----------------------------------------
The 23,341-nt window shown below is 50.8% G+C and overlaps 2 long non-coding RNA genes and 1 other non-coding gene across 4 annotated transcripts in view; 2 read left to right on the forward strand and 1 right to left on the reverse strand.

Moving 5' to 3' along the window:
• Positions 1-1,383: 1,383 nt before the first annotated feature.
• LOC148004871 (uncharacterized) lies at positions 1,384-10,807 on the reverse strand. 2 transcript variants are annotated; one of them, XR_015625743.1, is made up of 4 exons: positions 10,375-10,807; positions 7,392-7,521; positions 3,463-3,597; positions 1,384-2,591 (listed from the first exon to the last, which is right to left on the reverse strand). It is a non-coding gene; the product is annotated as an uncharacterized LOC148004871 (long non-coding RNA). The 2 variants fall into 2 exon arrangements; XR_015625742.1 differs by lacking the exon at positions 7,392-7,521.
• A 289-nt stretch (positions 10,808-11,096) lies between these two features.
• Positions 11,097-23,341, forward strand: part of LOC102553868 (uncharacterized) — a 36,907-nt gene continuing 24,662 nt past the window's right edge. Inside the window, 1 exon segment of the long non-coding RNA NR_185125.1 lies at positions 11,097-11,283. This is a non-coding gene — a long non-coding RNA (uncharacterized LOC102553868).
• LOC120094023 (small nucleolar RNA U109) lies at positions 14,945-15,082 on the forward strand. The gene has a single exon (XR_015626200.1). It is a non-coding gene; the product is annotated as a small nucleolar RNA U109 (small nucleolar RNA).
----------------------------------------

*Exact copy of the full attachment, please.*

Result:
The 23,341-nt window shown below is 50.8% G+C and overlaps 2 long non-coding RNA genes and 1 other non-coding gene across 4 annotated transcripts in view; 2 read left to right on the forward strand and 1 right to left on the reverse strand.

Moving 5' to 3' along the window:
• Positions 1-1,383: 1,383 nt before the first annotated feature.
• LOC148004871 (uncharacterized) lies at positions 1,384-10,807 on the reverse strand. 2 transcript variants are annotated; one of them, XR_015625743.1, is made up of 4 exons: positions 10,375-10,807; positions 7,392-7,521; positions 3,463-3,597; positions 1,384-2,591 (listed from the first exon to the last, which is right to left on the reverse strand). It is a non-coding gene; the product is annotated as an uncharacterized LOC148004871 (long non-coding RNA). The 2 variants fall into 2 exon arrangements; XR_015625742.1 differs by lacking the exon at positions 7,392-7,521.
• A 289-nt stretch (positions 10,808-11,096) lies between these two features.
• Positions 11,097-23,341, forward strand: part of LOC102553868 (uncharacterized) — a 36,907-nt gene continuing 24,662 nt past the window's right edge. Inside the window, 1 exon segment of the long non-coding RNA NR_185125.1 lies at positions 11,097-11,283. This is a non-coding gene — a long non-coding RNA (uncharacterized LOC102553868).
• LOC120094023 (small nucleolar RNA U109) lies at positions 14,945-15,082 on the forward strand. The gene has a single exon (XR_015626200.1). It is a non-coding gene; the product is annotated as a small nucleolar RNA U109 (small nucleolar RNA).